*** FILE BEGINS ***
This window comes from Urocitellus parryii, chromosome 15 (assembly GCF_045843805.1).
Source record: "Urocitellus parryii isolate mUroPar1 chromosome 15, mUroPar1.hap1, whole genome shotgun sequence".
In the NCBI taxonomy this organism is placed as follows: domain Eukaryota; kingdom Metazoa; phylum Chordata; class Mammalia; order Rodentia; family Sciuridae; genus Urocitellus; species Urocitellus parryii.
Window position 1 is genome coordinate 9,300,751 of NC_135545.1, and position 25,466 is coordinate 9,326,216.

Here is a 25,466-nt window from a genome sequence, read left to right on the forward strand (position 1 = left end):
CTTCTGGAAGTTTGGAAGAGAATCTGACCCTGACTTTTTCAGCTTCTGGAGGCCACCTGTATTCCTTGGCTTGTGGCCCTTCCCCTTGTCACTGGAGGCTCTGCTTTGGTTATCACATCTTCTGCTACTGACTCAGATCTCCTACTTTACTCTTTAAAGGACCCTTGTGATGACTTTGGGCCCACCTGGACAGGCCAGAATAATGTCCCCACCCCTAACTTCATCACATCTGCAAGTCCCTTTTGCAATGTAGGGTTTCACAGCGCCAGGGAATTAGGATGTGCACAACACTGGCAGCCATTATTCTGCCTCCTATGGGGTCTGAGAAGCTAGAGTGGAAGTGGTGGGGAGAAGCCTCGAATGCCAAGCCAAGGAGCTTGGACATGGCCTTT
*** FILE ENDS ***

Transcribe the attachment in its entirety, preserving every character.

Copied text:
This window comes from Urocitellus parryii, chromosome 15 (assembly GCF_045843805.1).
Source record: "Urocitellus parryii isolate mUroPar1 chromosome 15, mUroPar1.hap1, whole genome shotgun sequence".
In the NCBI taxonomy this organism is placed as follows: domain Eukaryota; kingdom Metazoa; phylum Chordata; class Mammalia; order Rodentia; family Sciuridae; genus Urocitellus; species Urocitellus parryii.
Window position 1 is genome coordinate 9,300,751 of NC_135545.1, and position 25,466 is coordinate 9,326,216.

Here is a 25,466-nt window from a genome sequence, read left to right on the forward strand (position 1 = left end):
CTTCTGGAAGTTTGGAAGAGAATCTGACCCTGACTTTTTCAGCTTCTGGAGGCCACCTGTATTCCTTGGCTTGTGGCCCTTCCCCTTGTCACTGGAGGCTCTGCTTTGGTTATCACATCTTCTGCTACTGACTCAGATCTCCTACTTTACTCTTTAAAGGACCCTTGTGATGACTTTGGGCCCACCTGGACAGGCCAGAATAATGTCCCCACCCCTAACTTCATCACATCTGCAAGTCCCTTTTGCAATGTAGGGTTTCACAGCGCCAGGGAATTAGGATGTGCACAACACTGGCAGCCATTATTCTGCCTCCTATGGGGTCTGAGAAGCTAGAGTGGAAGTGGTGGGGAGAAGCCTCGAATGCCAAGCCAAGGAGCTTGGACATGGCCTTT